Raised in Maine, Brenton Hamilton is an educator and a working studio artist living in Rockland, Maine. Hamilton’s earliest years were growing up on the Maine coast on Clapboard Island near Falmouth, Maine. Brenton attended the University of Maine and Maine Photographic Workshops completing studies in 1985 and later earned a baccalaureate degree from LaGrange College in Design, Magna Cum Laude in 1990 and an MFA in Photography from the Savannah College of Art & Design in 1992.
Hamilton has led classes and critiques at Maine Media Workshops for over two decades and his specialty areas include the history of photography, B&W darkroom craft and the 19th century historic processes. Brenton lectures widely both in Maine and nationally about contemporary issues in photography, its history and other subject area interests within the medium and contemporary trends. He is also on the adjunct faculty at and teaches many historic process courses at The Center of Alternative Processes also in New York. Brenton is a contributing writer and president of Obscura, founded in 2009, a nonprofit organization devoted to the progress of youth education in photography and books.
His work is represented at TILT Gallery in Scottsdale, Arizona and Susan Maasch Fine Art in Portland, Maine. Hamilton’s photographs are held in permanent collections at the Farnsworth Museum of Art, Portland Museum of Art, the permanent collection at the University of New England and many significant private collections nationally. His first monograph was published by Obscura Press in 2010: The Blue Poet Dreams. In 2015 Brenton was named Curator, of: Silver & Salt an exhibition that will be held in Maine during The Year of the Photograph at PhoPa Gallery Portland, Maine.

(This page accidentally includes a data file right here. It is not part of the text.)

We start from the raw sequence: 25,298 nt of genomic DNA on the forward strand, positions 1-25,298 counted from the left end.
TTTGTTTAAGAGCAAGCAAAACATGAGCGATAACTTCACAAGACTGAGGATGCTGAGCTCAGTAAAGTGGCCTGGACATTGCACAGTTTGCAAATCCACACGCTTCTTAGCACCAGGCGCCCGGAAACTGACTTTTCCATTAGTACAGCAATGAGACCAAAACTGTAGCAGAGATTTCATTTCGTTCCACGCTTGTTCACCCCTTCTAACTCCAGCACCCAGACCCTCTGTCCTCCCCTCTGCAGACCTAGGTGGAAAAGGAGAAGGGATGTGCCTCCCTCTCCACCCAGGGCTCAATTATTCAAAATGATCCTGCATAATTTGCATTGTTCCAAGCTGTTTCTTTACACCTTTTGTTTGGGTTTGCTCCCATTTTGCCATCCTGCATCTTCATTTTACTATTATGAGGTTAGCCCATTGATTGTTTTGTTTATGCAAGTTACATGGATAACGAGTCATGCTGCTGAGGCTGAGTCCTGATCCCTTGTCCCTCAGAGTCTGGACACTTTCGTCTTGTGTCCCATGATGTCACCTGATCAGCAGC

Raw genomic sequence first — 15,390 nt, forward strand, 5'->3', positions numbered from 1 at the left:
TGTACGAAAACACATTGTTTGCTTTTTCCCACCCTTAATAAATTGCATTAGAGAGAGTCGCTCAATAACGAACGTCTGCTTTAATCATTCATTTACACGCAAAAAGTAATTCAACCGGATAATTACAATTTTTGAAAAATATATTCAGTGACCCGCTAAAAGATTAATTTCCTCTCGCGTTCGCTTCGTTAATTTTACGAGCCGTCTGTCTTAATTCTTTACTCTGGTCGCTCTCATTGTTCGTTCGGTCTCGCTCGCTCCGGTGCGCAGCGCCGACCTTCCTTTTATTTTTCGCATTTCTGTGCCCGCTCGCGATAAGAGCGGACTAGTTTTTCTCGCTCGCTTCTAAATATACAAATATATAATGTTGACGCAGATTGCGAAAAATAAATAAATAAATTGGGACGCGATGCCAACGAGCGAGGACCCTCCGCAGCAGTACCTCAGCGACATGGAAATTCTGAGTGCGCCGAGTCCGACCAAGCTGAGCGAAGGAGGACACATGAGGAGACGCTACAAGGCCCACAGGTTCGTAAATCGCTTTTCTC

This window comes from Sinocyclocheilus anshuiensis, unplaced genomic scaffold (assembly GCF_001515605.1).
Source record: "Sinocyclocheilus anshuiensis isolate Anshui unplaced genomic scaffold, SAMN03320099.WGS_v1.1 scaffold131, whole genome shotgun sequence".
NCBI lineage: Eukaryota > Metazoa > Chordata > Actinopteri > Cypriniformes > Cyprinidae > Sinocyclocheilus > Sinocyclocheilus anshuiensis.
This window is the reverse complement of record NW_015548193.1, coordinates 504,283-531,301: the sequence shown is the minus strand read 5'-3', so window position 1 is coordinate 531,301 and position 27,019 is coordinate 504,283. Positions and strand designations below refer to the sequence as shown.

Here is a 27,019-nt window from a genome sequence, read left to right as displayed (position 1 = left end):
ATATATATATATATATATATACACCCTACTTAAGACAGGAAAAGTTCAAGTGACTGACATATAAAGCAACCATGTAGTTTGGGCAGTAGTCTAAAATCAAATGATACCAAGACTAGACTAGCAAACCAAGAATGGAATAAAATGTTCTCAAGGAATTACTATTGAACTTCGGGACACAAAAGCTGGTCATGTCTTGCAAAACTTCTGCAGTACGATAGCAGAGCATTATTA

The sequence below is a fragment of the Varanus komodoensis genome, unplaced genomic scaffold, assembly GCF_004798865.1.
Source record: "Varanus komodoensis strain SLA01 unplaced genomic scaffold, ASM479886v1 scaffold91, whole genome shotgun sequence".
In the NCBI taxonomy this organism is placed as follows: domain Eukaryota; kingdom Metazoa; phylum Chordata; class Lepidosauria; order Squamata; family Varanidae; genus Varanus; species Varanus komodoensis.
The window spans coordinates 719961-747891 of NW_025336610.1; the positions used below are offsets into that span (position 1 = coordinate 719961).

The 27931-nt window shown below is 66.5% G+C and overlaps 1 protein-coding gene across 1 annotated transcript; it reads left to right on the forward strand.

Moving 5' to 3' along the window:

What Brenton's students have said:
"Brenton Hamilton is an outstanding teacher. He's makes learning the different processes exciting and enjoyable."
- Sue Lynch, Plymouth, PA
"Brenton is very passionate about what he does and you can expect him to be committed to making your work as great as possible."
- Kat Clark, Racine, WI